Eight-Ten: Gotoku Lid Rest

*Futa-oki*, 蓋置, lid-place, *go-toku*, 五徳, five-virtues, *Kara-kane*, 唐銅, Tang-copper, bronze, with dark patina; h. 1.2 *sun kane-jaku*, diam. 2 *sun kane-jaku*. The *gotoku* is a ring of rectangular-section with three triangular posts or legs, and is used to support a *kama no futa*, 釜の蓋, kettle’s lid when removed from the kettle.

When the *gotoku* is displayed in the Tearoom, the posts/legs are upright with two posts at the front, *shōmen*, 正面, correct-face, as pictured above. When used to support the *kama* lid, the *gotoku* is turned over so that the ring is up, and with one post/leg forward. Being inverted, the posts are identified as *ashi*, 足, foot/leg.

The *gotoku* is an ancient utensil for supporting a vessel over a fire, or the stand of an oil lamp, etc. The *gotoku* is made in many sizes, and there are groups of nesting *gotoku* of graduated sizes. Sen no Rikyū chose a *gotoku* to support the lid of the *kama* when removed. A *gotoku* is used to support a *kama* in some *fu-ro*, 風炉, wind-hearth, and most often in the *ro*, 炉, hearth.

The structure of the pictured *gotoku* has some numerical associations, and symbolic significance identified with the *Eki-kyō*, I Ching, 易経, Change-sutra. The circular ring is identified with the negative aspect of *In*, 陰, Ying, receptive. Each post is identified with the positive aspect of *Yō*, 陽, Yang, penetrative. A triangle is also identified with *Yō* because the number 3 cannot be divided equally in half. The three three-sided posts/legs together have a total of 9 sides, and the number 9 is of supreme *Yō*. The ring of the *gotoku* has a cross-section of 4 sides, and the number 4 is identified with *In* because it **can** be divided equally in half.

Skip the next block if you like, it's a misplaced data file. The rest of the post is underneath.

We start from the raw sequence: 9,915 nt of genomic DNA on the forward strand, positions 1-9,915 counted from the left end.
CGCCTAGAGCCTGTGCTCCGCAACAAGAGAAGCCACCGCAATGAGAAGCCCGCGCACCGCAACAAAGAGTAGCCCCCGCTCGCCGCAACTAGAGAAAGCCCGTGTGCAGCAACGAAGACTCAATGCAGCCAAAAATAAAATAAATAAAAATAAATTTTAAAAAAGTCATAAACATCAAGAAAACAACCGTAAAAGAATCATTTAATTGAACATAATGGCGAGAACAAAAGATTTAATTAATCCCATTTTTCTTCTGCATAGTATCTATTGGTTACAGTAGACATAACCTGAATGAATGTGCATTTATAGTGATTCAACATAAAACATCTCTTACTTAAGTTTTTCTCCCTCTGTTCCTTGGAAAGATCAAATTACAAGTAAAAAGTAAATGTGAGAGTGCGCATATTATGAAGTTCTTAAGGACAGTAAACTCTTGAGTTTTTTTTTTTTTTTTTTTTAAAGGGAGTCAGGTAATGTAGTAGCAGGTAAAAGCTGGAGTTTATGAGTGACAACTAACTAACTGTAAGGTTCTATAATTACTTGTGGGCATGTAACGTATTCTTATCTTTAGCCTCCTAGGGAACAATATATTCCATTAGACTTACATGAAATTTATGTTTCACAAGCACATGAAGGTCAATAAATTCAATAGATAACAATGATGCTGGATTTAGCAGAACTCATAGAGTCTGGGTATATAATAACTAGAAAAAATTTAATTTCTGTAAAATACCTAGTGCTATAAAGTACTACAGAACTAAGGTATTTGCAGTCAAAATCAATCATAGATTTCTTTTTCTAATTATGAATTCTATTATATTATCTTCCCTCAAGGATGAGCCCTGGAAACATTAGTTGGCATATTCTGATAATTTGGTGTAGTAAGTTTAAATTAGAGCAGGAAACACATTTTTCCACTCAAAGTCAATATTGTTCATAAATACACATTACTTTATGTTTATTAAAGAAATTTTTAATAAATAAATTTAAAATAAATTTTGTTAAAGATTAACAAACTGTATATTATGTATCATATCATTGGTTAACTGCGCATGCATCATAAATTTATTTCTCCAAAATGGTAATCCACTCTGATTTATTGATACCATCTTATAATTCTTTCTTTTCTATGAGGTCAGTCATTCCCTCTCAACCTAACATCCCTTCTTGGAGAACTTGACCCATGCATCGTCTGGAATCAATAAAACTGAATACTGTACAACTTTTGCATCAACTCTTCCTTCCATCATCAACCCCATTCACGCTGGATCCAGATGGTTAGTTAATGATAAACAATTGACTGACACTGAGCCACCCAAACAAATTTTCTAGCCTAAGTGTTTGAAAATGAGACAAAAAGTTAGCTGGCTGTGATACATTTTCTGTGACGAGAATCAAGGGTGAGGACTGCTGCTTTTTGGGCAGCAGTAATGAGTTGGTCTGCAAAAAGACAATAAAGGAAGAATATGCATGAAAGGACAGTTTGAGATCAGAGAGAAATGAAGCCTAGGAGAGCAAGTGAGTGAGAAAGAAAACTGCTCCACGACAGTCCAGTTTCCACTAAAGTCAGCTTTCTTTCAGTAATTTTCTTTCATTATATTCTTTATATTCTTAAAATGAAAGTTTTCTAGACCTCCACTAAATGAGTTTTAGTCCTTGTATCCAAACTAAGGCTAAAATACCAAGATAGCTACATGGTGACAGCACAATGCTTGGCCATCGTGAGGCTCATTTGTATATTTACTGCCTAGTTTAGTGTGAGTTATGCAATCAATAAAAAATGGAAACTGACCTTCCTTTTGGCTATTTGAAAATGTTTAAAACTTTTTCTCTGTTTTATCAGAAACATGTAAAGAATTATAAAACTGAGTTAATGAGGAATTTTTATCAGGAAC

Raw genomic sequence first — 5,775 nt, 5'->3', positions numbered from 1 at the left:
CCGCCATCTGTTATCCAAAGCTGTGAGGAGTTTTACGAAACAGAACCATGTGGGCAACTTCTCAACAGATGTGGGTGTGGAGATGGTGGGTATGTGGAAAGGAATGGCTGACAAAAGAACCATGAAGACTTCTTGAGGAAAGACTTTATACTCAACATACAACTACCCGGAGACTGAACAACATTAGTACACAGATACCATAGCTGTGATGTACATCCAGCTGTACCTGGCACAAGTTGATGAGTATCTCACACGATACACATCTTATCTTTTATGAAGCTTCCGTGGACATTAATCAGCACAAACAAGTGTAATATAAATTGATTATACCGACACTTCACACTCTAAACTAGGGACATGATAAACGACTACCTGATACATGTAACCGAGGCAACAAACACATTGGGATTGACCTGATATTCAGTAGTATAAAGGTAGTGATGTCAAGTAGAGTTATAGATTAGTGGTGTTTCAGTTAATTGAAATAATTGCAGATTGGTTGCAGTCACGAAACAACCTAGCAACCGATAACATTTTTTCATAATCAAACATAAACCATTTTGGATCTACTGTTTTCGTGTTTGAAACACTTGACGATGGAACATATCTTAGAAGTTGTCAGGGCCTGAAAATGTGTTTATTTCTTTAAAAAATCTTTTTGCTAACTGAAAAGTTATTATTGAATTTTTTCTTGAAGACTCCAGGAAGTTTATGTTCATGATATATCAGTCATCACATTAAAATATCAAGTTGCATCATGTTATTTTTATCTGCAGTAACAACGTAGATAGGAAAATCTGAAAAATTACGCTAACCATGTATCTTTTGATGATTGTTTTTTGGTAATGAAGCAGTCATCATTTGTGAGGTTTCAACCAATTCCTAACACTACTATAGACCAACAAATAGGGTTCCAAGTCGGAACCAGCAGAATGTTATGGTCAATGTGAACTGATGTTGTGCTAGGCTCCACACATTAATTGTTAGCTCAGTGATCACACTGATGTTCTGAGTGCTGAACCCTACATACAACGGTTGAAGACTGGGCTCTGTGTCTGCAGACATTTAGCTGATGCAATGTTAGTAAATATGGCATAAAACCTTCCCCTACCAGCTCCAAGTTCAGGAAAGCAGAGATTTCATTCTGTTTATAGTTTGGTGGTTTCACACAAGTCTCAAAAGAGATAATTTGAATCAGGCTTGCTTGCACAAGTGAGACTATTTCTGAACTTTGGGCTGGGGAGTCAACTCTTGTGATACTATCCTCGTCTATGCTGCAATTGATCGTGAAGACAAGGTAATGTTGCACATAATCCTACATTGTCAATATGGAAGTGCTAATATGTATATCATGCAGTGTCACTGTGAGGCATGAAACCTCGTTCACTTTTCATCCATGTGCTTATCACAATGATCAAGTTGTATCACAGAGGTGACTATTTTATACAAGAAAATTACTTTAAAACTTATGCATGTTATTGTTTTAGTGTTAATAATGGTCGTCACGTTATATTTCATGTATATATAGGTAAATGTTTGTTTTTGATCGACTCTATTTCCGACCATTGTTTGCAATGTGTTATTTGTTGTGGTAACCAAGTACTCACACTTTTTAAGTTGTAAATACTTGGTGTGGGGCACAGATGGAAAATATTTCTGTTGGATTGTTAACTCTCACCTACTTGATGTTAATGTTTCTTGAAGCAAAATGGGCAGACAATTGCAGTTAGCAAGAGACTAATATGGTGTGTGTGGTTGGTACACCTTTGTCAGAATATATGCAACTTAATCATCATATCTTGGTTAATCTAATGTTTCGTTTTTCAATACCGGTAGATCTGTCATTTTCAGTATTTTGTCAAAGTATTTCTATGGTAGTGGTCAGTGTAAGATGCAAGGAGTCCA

The height of the standard *futaoki* is 1.8 *sun kane-jaku*. The number 18 in Japanese is *jū-hachi*, 十八, ten-eight. The two Kanji can be written together to create the Kanji *ki*, 木, tree, which is symbolic of ‘life’.

The pictured *gotoku* has a diameter of 2 *sun kane-jaku*, and the height each post/leg is 1.2 *sun kane-jaku*. In my pursuit of finding the relevance of the number 18 in Tea utensils, I found that the number 18 may be ‘hidden’ in the measurements of the *gotoku*. The height of each post/leg is 1.2 *sun kane-jaku*, and when the three are added together, the total is 3.6 *sun kane-jaku*. A math-minded person would readily see that 36 is 18 doubled. Perhaps the determinant is the 2 *sun kane-jaku* diameter of the *gotoku* ring. This dual aspect of numbers may be reflected in the dual nature of the *gotoku*: upright and inverted, 18 and 18.

For further study, see also: Furo to Ro, Furo to Ro: Three Forms, and Jizō and the Gotoku